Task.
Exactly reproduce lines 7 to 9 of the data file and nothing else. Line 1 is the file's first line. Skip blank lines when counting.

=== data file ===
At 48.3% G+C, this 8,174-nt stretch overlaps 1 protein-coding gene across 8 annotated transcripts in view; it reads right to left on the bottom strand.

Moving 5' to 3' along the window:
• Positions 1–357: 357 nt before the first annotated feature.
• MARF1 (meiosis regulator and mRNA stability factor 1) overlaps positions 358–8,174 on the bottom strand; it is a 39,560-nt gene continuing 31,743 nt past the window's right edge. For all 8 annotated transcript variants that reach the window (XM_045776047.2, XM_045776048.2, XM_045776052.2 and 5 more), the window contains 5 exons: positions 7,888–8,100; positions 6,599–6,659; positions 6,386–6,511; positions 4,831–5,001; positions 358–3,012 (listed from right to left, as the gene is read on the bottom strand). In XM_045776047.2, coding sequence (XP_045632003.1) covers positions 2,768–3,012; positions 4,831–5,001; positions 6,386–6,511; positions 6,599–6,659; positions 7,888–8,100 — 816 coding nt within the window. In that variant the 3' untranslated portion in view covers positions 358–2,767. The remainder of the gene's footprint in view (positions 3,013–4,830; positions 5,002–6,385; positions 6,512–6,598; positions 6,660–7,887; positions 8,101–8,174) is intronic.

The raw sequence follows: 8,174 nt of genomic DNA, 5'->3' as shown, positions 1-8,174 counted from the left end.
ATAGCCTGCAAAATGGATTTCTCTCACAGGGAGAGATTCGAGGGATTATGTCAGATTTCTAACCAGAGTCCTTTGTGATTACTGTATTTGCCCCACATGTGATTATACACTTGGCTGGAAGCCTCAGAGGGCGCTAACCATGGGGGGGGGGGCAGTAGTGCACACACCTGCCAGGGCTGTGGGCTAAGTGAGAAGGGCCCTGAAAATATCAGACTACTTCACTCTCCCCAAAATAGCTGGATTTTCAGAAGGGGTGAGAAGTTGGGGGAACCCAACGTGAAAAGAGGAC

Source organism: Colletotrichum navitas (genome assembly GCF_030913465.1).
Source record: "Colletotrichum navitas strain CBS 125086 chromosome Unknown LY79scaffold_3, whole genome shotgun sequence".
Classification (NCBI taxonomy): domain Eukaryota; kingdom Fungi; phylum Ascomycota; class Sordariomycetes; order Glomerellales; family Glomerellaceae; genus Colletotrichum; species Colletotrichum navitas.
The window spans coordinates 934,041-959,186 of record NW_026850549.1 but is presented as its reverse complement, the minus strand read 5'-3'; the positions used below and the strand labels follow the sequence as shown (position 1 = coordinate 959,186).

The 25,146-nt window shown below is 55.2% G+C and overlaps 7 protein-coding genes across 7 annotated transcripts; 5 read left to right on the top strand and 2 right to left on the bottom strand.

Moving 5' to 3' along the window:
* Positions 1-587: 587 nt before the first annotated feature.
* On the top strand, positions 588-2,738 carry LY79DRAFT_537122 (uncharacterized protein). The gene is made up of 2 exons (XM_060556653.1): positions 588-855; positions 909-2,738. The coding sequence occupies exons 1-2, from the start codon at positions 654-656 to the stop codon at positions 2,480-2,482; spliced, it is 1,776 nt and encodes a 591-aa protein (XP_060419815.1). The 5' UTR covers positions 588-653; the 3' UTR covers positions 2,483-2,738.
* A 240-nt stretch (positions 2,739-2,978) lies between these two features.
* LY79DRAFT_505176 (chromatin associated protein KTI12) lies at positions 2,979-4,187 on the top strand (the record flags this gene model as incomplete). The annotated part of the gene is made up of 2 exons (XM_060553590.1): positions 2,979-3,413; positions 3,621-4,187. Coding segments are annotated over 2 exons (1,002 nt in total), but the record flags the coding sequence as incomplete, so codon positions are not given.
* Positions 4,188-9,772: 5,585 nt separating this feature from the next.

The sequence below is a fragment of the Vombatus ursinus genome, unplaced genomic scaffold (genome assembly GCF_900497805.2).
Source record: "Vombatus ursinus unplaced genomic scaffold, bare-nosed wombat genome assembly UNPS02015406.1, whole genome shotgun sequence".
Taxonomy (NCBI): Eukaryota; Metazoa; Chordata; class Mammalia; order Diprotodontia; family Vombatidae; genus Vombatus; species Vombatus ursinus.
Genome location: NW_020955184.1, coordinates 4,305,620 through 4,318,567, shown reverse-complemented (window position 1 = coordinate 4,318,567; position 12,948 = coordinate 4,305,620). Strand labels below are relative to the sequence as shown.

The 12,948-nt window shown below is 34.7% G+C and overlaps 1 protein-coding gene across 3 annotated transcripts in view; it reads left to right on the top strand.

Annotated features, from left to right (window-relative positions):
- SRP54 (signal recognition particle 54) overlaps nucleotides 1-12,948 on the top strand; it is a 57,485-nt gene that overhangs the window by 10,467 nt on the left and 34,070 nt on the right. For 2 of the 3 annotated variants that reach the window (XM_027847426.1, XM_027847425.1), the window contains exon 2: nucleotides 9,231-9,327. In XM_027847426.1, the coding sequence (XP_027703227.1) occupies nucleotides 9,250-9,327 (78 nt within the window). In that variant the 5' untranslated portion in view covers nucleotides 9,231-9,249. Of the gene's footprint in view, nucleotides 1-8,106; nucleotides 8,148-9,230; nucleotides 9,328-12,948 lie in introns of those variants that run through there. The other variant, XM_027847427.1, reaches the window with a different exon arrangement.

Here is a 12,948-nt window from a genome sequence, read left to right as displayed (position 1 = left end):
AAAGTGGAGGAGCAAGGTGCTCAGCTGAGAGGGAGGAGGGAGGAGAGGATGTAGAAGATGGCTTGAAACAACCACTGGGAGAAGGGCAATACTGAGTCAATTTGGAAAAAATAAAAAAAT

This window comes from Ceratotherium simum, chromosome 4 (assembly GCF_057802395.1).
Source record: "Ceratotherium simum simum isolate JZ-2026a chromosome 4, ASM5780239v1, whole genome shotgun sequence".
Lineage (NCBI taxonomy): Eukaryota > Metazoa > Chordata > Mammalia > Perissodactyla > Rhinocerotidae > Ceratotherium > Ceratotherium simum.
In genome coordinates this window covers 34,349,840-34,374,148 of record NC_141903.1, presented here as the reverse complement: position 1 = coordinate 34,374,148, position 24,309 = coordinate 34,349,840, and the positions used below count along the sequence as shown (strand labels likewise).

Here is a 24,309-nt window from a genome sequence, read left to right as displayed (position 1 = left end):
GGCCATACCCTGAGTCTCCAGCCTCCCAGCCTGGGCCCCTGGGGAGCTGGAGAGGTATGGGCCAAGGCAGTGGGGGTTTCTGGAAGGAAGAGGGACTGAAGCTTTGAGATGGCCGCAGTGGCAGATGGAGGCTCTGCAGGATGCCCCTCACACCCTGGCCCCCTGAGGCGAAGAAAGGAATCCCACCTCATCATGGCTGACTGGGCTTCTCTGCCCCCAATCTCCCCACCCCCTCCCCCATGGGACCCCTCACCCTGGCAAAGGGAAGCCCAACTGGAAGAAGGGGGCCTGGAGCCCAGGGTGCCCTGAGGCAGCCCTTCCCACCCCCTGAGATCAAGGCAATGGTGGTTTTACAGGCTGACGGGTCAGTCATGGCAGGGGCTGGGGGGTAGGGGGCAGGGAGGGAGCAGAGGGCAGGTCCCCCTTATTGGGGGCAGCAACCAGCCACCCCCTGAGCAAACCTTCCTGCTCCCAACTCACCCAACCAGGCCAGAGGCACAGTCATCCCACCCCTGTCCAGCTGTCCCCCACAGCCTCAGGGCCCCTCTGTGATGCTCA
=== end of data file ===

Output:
Source organism: Colletotrichum navitas (genome assembly GCF_030913465.1).
Source record: "Colletotrichum navitas strain CBS 125086 chromosome Unknown LY79scaffold_3, whole genome shotgun sequence".
Classification (NCBI taxonomy): domain Eukaryota; kingdom Fungi; phylum Ascomycota; class Sordariomycetes; order Glomerellales; family Glomerellaceae; genus Colletotrichum; species Colletotrichum navitas.